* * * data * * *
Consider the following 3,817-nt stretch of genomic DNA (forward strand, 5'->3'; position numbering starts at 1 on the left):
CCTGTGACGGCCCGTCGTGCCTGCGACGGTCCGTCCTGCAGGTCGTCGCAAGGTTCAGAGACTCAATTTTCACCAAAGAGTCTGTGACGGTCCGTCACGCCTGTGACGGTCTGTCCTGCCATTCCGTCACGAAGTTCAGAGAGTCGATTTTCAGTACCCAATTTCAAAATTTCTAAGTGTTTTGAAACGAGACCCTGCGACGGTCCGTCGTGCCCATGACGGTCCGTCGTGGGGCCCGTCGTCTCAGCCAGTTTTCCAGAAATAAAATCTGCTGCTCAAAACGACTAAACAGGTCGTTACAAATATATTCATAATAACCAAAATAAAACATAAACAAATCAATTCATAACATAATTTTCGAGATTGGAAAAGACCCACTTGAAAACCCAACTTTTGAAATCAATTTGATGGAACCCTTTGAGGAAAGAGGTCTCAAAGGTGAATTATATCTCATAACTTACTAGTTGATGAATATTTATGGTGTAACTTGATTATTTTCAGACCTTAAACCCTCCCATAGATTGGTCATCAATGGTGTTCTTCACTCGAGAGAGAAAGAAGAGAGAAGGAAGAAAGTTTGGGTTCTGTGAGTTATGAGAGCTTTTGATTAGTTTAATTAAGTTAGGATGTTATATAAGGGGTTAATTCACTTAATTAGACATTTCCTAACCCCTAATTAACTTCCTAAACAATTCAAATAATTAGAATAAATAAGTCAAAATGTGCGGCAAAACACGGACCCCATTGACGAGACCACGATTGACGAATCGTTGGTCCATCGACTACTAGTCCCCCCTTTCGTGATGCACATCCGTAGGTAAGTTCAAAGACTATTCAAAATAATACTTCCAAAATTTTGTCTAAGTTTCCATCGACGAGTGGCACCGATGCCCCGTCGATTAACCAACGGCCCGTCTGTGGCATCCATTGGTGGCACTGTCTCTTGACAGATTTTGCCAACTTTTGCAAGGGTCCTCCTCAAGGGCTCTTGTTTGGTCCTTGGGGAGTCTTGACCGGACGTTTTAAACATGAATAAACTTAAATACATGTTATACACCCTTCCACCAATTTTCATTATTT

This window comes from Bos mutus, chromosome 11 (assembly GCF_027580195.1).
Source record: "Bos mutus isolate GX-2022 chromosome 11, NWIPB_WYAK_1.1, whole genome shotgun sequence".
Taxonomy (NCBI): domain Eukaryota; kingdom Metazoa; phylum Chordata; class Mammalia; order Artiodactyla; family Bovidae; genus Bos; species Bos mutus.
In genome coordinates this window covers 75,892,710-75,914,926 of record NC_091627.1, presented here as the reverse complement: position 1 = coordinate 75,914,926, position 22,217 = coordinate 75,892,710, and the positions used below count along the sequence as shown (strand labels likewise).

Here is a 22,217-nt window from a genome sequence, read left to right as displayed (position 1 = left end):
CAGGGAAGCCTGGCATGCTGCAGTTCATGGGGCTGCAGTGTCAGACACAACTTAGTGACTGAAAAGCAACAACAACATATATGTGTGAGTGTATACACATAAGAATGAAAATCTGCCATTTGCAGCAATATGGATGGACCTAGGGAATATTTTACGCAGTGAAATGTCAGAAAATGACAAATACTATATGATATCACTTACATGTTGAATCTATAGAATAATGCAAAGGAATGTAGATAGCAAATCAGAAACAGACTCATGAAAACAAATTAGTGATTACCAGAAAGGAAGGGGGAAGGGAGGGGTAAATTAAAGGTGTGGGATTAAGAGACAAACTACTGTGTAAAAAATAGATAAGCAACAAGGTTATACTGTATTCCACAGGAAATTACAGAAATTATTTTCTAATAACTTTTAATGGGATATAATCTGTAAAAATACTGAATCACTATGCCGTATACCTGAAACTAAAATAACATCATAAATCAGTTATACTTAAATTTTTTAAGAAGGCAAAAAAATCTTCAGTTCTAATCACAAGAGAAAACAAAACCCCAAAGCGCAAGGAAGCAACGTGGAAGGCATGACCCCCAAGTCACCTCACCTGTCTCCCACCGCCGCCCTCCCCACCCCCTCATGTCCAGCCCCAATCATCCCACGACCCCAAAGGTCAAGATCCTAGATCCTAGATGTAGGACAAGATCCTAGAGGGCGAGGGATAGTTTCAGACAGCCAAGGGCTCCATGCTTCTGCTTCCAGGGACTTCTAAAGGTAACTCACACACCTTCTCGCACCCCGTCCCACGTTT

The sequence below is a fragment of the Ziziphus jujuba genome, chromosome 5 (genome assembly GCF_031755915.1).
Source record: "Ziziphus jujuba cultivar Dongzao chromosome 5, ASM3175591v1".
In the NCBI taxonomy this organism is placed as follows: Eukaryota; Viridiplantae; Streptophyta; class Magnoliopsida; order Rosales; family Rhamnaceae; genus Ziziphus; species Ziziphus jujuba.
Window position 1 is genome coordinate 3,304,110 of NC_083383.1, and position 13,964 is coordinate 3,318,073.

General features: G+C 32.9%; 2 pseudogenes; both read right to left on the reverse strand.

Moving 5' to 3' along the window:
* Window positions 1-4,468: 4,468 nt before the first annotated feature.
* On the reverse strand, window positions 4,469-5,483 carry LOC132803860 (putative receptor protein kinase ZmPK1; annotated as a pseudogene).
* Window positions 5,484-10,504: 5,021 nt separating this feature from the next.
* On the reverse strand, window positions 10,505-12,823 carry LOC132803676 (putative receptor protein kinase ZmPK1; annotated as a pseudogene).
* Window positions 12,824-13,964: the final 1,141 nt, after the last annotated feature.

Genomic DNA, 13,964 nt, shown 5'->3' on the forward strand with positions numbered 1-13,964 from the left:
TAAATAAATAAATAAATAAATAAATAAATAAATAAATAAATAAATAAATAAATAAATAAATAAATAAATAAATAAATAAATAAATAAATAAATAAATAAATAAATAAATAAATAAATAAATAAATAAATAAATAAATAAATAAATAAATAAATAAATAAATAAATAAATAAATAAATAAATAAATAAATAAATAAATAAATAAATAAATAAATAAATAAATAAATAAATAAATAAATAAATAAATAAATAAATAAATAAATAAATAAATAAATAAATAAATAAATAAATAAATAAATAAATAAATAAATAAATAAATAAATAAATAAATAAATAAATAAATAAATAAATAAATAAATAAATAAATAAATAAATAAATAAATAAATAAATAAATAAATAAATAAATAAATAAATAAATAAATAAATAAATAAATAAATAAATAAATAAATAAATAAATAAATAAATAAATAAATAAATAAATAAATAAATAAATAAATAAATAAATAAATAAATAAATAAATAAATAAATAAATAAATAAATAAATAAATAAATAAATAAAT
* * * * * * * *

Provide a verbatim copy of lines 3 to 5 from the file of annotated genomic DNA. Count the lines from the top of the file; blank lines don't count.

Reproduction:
This window comes from Bos mutus, chromosome 11 (assembly GCF_027580195.1).
Source record: "Bos mutus isolate GX-2022 chromosome 11, NWIPB_WYAK_1.1, whole genome shotgun sequence".
Taxonomy (NCBI): domain Eukaryota; kingdom Metazoa; phylum Chordata; class Mammalia; order Artiodactyla; family Bovidae; genus Bos; species Bos mutus.